“Most research professors spend their days writing grants, teaching and managing graduate students, so when Stanford’s David Kingsley, PhD, ventured from his office to his lab, pulled out a scale and started weighing 114 pairs of manatee pelvic bones, it was a sign that something was afoot.
The results of Kingsley’s efforts make his departure from the routine worthwhile. He found that in almost every case, the left pelvic bone outweighed the right. Although seemingly trivial in difference–the average left pelvic bone is a mere 10 percent larger than its right-side partner–that difference carries big weight in evolutionary significance. It suggests that mutations in the same gene may be responsible for the evolution of leglessness in animals as distantly related as 1,000-pound manatees in Florida and fish smaller than an index finger living in lakes and streams around the world.”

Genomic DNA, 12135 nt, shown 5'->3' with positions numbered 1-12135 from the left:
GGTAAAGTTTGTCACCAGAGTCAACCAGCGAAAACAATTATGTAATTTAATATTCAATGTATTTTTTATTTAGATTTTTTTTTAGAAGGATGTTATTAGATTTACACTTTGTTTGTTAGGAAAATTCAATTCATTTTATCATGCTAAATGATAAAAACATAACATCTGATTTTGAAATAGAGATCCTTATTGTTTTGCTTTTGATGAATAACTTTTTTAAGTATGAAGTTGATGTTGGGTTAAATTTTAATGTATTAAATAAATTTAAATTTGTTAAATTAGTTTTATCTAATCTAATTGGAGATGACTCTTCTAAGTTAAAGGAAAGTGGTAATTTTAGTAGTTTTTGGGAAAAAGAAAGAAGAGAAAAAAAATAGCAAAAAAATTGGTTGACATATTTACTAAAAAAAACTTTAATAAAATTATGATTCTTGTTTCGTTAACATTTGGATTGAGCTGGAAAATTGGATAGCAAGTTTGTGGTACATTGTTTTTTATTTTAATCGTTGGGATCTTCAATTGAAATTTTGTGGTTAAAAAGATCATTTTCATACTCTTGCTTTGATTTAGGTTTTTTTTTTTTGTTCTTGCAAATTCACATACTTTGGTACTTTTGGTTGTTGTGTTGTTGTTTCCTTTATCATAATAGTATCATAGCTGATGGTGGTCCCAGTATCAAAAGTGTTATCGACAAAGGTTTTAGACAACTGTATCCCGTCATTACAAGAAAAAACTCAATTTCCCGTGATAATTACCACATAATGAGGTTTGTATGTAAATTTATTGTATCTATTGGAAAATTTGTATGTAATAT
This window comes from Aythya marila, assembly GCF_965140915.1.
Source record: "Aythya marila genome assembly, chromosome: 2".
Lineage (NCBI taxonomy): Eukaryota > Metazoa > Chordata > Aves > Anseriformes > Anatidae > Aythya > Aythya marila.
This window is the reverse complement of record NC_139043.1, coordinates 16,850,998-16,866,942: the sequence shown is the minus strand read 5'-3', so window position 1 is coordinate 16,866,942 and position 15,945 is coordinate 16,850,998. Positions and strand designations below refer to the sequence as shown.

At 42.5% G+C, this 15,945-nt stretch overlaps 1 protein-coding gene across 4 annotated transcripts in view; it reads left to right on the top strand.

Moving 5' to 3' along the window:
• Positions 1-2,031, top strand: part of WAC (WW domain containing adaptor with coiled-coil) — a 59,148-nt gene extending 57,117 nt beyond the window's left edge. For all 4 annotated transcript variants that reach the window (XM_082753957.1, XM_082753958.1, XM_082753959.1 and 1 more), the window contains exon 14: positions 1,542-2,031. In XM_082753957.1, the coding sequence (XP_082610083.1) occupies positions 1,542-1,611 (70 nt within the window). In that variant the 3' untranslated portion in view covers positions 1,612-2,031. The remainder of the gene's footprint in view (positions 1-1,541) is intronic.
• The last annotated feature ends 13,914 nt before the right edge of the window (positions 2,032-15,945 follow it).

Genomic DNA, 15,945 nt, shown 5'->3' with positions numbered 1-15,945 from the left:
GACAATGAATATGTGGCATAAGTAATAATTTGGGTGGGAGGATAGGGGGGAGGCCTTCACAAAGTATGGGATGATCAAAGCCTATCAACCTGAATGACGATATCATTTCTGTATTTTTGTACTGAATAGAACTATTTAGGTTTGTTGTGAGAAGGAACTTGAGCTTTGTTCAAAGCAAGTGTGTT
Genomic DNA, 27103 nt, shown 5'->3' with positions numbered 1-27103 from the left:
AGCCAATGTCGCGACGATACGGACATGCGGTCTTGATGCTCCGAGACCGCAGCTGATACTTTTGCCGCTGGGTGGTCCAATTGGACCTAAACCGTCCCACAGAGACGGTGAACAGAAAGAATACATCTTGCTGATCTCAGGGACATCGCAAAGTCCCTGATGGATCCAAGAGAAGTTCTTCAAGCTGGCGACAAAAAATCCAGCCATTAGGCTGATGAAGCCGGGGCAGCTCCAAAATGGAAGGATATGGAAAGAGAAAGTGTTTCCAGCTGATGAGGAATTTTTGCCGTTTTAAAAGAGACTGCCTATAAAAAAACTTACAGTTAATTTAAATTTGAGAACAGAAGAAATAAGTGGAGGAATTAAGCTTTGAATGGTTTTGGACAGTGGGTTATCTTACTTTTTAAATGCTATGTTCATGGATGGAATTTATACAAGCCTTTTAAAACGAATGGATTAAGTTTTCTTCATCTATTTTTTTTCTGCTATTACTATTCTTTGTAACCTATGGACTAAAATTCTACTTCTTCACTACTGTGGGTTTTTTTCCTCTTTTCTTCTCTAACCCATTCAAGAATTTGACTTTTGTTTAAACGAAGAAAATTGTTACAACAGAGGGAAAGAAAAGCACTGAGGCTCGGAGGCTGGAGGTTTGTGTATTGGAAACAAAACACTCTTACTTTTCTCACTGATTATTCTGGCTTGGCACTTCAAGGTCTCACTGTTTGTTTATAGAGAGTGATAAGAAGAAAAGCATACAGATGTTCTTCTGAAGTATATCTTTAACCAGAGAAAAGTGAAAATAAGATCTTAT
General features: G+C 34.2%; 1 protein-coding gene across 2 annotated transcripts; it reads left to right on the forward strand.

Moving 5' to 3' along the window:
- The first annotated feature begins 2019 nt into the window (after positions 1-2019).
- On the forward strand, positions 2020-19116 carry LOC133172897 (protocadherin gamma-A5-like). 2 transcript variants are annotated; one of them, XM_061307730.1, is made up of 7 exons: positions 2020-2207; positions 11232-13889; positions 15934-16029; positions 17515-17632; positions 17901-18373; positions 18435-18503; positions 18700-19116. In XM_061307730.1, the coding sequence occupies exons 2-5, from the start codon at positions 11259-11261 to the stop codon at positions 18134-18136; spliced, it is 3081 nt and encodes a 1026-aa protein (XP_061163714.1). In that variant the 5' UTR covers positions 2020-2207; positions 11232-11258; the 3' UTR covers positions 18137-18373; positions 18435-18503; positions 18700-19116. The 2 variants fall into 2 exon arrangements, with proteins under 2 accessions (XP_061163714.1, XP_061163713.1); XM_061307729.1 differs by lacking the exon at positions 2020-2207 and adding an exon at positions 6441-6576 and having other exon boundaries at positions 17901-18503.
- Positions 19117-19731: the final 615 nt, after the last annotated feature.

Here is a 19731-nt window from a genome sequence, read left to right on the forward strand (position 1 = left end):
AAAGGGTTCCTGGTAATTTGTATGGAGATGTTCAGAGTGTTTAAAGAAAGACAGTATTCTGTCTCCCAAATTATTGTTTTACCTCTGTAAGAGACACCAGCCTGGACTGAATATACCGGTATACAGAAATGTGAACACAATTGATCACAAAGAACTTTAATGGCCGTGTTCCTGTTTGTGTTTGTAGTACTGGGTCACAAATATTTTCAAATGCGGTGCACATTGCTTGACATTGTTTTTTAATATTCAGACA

You have to read the whole thing to get the details, but the work suggests that the same genetic mutation is responsible for evolution of leglessness in a vast array of vertebrates – from fish, through snakes, to mammals. A surprisingly general occurence if correct. Or is it really surprising in light of everything we learned from evo-devo over the past couple of decades?